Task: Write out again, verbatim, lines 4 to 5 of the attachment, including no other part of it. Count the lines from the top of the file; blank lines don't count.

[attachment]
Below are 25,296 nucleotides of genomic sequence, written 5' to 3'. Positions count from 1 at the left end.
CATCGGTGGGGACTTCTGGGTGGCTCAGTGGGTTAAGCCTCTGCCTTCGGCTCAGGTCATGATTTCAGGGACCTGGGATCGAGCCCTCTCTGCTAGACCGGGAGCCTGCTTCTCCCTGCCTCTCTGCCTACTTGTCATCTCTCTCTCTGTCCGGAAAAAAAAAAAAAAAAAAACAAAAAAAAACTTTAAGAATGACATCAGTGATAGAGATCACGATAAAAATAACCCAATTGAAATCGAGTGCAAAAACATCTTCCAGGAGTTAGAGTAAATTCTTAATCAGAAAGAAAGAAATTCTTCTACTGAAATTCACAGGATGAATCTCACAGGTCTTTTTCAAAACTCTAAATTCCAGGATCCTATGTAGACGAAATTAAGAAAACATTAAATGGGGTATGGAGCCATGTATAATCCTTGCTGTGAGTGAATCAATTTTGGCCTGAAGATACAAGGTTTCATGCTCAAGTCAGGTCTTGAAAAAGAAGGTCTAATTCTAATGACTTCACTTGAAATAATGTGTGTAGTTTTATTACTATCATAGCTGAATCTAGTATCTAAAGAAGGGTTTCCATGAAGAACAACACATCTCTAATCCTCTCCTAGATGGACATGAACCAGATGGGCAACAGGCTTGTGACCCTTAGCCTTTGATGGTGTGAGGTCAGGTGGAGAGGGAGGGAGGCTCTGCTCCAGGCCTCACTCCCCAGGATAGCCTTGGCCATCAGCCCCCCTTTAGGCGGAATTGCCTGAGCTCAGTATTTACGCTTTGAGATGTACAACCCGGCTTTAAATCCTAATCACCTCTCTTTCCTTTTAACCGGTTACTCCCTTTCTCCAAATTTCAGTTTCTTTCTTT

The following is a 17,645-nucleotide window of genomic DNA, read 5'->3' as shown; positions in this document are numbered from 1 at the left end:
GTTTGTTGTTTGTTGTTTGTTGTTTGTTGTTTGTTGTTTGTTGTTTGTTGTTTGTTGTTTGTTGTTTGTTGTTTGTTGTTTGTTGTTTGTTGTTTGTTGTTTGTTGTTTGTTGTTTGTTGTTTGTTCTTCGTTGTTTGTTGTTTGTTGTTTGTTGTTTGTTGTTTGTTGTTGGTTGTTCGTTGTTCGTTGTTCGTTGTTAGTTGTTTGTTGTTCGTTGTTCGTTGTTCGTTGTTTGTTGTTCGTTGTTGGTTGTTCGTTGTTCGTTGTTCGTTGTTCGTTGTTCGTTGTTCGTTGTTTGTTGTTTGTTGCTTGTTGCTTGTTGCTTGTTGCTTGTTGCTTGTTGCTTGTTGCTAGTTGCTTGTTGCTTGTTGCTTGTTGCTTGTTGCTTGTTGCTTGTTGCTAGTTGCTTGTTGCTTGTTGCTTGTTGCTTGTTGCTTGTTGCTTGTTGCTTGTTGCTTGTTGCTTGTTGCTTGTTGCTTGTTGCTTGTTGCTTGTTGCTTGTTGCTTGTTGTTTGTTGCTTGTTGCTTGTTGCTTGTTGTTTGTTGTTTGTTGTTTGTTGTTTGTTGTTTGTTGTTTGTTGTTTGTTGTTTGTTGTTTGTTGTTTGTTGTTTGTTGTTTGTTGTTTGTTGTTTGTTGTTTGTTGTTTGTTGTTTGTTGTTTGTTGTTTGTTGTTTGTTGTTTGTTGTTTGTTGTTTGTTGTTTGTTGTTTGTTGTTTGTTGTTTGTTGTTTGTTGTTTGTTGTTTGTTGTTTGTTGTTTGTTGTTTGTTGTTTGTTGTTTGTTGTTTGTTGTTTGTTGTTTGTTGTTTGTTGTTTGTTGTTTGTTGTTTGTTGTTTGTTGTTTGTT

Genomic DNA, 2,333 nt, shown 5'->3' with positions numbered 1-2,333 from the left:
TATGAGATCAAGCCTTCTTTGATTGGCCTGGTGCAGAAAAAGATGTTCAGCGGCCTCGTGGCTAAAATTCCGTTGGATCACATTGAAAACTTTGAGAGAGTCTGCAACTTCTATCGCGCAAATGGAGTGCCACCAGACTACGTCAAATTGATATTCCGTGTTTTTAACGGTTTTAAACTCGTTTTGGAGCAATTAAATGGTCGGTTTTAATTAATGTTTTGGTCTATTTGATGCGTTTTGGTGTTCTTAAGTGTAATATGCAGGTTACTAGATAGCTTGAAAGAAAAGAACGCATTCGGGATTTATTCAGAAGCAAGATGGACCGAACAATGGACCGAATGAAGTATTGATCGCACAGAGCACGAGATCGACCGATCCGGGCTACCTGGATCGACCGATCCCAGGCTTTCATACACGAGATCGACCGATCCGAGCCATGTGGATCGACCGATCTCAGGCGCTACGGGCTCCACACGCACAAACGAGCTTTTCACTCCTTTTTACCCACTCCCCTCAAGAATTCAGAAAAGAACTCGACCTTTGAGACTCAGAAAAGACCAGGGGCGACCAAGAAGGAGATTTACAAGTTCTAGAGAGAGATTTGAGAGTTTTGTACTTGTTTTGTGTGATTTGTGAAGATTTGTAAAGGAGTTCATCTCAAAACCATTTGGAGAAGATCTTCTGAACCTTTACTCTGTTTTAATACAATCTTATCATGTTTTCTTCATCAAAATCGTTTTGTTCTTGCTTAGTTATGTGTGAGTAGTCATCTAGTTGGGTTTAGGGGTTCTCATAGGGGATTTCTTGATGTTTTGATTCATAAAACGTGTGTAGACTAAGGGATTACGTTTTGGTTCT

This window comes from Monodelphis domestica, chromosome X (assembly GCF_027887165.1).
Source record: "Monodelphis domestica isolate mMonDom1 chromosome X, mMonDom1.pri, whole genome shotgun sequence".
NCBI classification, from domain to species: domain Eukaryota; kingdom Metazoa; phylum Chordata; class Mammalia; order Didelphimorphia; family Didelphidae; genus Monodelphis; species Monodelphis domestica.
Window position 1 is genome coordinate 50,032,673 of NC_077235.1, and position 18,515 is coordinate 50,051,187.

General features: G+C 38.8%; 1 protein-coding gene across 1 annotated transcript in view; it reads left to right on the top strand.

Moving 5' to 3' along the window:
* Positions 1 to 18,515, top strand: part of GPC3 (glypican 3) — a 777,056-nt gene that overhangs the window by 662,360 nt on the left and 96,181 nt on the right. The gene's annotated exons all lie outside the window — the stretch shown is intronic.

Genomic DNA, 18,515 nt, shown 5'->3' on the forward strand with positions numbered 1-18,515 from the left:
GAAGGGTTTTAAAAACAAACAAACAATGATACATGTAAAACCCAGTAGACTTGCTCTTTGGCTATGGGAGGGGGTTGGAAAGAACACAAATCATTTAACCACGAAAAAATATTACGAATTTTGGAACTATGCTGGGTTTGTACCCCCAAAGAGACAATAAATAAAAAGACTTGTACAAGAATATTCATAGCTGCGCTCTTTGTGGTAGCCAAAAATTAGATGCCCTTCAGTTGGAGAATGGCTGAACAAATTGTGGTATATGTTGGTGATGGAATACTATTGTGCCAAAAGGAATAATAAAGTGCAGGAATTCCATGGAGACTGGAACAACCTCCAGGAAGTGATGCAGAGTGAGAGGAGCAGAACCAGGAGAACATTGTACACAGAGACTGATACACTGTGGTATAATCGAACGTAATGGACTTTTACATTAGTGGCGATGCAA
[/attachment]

GTTTGTTGTTTGTTGTTTGTTGTTTGTTGTTTGTTGTTTGTTGTTTGTTGTTTGTTGTTTGTTGTTTGTTGTTTGTTGTTTGTTGTTTGTTGTTTGTTGTTTGTTGTTTGTTGTTTGTTGTTTGTTCTTCGTTGTTTGTTGTTTGTTGTTTGTTGTTTGTTGTTTGTTGTTGGTTGTTCGTTGTTCGTTGTTCGTTGTTAGTTGTTTGTTGTTCGTTGTTCGTTGTTCGTTGTTTGTTGTTCGTTGTTGGTTGTTCGTTGTTCGTTGTTCGTTGTTCGTTGTTCGTTGTTCGTTGTTTGTTGTTTGTTGCTTGTTGCTTGTTGCTTGTTGCTTGTTGCTTGTTGCTTGTTGCTAGTTGCTTGTTGCTTGTTGCTTGTTGCTTGTTGCTTGTTGCTTGTTGCTAGTTGCTTGTTGCTTGTTGCTTGTTGCTTGTTGCTTGTTGCTTGTTGCTTGTTGCTTGTTGCTTGTTGCTTGTTGCTTGTTGCTTGTTGCTTGTTGCTTGTTGCTTGTTGTTTGTTGCTTGTTGCTTGTTGCTTGTTGTTTGTTGTTTGTTGTTTGTTGTTTGTTGTTTGTTGTTTGTTGTTTGTTGTTTGTTGTTTGTTGTTTGTTGTTTGTTGTTTGTTGTTTGTTGTTTGTTGTTTGTTGTTTGTTGTTTGTTGTTTGTTGTTTGTTGTTTGTTGTTTGTTGTTTGTTGTTTGTTGTTTGTTGTTTGTTGTTTGTTGTTTGTTGTTTGTTGTTTGTTGTTTGTTGTTTGTTGTTTGTTGTTTGTTGTTTGTTGTTTGTTGTTTGTTGTTTGTTGTTTGTTGTTTGTTGTTTGTTGTTTGTTGTTTGTTGTTTGTTGTTTGTT

Genomic DNA, 2,333 nt, shown 5'->3' with positions numbered 1-2,333 from the left: